Consultations on the Independent Strategic Review of MONUSCO
On Wednesday (13 November), Council members are expected to hold consultations to discuss the independent strategic review of the UN Organization Stabilization Mission in the Democratic Republic of the Congo (MONUSCO). The meeting was requested by France, the penholder on this file. Under-Secretary-General for Peace Operations Jean-Pierre Lacroix is likely to brief.
The discussion of the strategic review takes place as the Council continues to follow closely significant political developments in the country. On 9 October, Special Representative and head of MONUSCO Leila Zerrougui briefed the Council on MONUSCO. In the days following the meeting, Council members negotiated a press statement that was issued on 14 October. In the statement, members welcomed the inauguration of the new coalition government, announced on 26 August, as well as President Félix Tshisekedi’s commitment to national unity, the rule of law, and the fight against corruption. (The new government, which took seven months to form after Tshisekedi’s inauguration, includes 23 members of Tshisekedi’s Direction for Change party; the remaining 42 are from former President Joseph Kabila’s Common Front for Congo coalition.) Council members also called for increased state presence in the eastern DRC in order to consolidate peace and address continued insecurity. The statement furthermore reiterated Council members’ overall concern about the humanitarian situation, including the ongoing Ebola outbreak.
The Security Council requested the independent strategic review by resolution 2463 of 29 March, and Council members received the text of the review on 25 October. Notably, they received the full review, something that has not happened with most mission strategic reviews. In his letter transmitting the review, Guterres said that he may send additional comments and recommendations ahead of the mandate renewal. MONUSCO’s mandate expires on 20 December.
The review was led by Youssef Mahmoud, Senior Adviser at the International Peace Institute (IPI) and former Special Representative and head of the UN Peacekeeping Mission in the Central African Republic and Chad (MINURCAT). He and his team undertook two visits to the DRC, from 24 June to 18 July, and on 9 September. The team was unable to consult with the new DRC government and get their views about how they foresee MONUSCO’s role changing. MONUSCO’s future role in the country—and discussions with the coalition government on how the mission’s drawdown will proceed—are likely to be a key focus of the Council’s attention in the coming months and years.
The review has several sections. It starts by analysing political challenges and opportunities in the DRC, as well as assessing MONUSCO’s current mandate. It then moves on to discuss how to have a responsible and phased drawdown and how MONUSCO should be adjusted accordingly. The review also includes best/worst-case scenarios and options for several types of future MONUSCO configurations.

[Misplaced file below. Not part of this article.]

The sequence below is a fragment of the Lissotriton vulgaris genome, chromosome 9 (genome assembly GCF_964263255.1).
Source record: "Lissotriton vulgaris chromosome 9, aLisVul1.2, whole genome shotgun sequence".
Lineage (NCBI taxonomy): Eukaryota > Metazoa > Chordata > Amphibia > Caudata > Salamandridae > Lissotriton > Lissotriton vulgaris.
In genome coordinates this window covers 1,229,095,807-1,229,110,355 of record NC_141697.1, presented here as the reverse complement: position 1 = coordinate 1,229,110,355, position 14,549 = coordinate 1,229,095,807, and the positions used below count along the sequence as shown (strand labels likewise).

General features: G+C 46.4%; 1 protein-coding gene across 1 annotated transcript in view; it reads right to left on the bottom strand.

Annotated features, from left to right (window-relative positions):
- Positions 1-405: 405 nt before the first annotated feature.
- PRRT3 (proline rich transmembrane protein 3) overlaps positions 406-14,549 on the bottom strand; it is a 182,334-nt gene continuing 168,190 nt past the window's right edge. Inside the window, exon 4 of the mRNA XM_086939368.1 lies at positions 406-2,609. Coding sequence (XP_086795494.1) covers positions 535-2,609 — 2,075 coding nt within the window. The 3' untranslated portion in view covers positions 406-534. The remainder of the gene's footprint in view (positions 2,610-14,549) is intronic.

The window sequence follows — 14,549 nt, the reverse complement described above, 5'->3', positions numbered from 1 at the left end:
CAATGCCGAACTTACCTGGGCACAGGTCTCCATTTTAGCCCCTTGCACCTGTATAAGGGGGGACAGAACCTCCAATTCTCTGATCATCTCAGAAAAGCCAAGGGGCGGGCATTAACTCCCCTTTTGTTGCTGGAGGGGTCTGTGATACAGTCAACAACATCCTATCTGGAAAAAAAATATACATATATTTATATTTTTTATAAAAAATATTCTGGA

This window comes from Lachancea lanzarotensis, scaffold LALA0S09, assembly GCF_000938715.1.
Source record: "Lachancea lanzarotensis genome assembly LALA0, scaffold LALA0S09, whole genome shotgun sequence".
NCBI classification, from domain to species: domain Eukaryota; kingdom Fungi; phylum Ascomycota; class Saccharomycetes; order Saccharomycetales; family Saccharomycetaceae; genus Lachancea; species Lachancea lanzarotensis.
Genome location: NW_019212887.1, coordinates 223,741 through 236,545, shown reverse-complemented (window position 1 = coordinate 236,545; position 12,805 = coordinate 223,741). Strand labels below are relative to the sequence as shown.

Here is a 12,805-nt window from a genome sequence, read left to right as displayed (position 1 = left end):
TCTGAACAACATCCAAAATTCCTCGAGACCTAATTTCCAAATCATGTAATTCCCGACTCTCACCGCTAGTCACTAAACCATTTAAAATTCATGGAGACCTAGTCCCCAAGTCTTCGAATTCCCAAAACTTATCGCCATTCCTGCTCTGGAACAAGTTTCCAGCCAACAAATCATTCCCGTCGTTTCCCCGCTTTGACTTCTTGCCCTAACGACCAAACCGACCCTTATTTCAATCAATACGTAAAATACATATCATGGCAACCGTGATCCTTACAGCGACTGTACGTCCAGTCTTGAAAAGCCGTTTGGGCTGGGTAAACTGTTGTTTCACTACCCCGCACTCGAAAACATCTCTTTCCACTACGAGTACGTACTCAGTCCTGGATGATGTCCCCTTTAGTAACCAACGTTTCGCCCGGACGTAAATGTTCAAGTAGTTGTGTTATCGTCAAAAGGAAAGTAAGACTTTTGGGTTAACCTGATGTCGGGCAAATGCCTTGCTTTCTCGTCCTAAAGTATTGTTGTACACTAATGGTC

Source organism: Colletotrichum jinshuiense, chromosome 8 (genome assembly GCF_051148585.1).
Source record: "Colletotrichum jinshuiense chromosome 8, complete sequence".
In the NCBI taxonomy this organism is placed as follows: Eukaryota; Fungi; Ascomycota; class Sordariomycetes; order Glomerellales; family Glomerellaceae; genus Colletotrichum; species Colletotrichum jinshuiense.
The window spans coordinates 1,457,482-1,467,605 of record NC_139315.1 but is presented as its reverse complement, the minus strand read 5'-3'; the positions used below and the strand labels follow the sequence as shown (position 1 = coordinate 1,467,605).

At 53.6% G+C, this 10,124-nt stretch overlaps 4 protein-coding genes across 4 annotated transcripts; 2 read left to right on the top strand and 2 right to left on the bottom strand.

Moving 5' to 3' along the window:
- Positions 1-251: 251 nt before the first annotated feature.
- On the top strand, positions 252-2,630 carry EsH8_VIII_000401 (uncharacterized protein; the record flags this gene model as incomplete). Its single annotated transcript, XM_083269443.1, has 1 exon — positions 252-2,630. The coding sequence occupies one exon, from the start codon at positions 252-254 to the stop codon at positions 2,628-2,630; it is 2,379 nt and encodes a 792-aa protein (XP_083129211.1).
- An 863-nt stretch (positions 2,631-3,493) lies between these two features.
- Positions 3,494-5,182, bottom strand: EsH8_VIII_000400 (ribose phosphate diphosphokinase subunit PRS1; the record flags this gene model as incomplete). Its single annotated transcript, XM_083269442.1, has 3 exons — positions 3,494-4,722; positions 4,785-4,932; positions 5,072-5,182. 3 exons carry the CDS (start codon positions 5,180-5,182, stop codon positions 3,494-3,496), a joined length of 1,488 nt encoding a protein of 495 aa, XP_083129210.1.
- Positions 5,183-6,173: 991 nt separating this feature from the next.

The discussions Wednesday will mark the first chance for Council members as a whole to discuss the next steps for MONUSCO, although there have already been some informal discussions among members. It will also be the first chance for the UN Secretariat formally to express its views. Some members believe that the report’s analysis of the situation in the DRC is thorough and useful. There is likely to be discussion of the feasibility of several of the review’s options, such as the prospect of a three-year phased withdrawal concluding MONUSCO’s presence by 2022. Members may also exchange views on the utility of timelines and benchmarks to be achieved for the mission’s drawdown. Some will stress that any change in the mandate should not roll back what has been achieved by UN peacekeeping in the DRC in the last decades.
It remains to be seen if the ongoing Ebola crisis will have an impact on the Council’s upcoming decisions regarding MONUSCO. This Ebola outbreak is the second-largest on record. By 6 November, it has surpassed 3,200 confirmed cases and caused 2,187 deaths in the DRC since August 2018, according to the World Health Organization (WHO), which declared the crisis a Public Health Emergency of International Concern on 17 July. The Council adopted a presidential statement on the Ebola crisis on 2 August, in which it reiterated its grave concern about the outbreak, condemned attacks and threats against medical and humanitarian personnel, and demanded safe and unhindered access for those personnel to patients and others in need. It stressed that these attacks are hampering response efforts and facilitating the spread of the virus in the DRC and the wider region.
Council members are currently united in their positive view of Tshisekedi’s efforts as president. As the decision to renew MONUSCO’s mandate draws near, Council members’ differences are likely to become more distinct, however. Some Council members, such as the US and France, have been adamant in the past about their wish to implement an exit strategy for MONUSCO once the electoral cycle is complete. Large troop-contributing countries to MONUSCO on the Council such as Indonesia and South Africa, also a key actor in the region, are likely to continue to demonstrate strong interest and engagement on the DRC.
France is likely to circulate a zero draft resolution to renew MONUSCO’s mandate next week.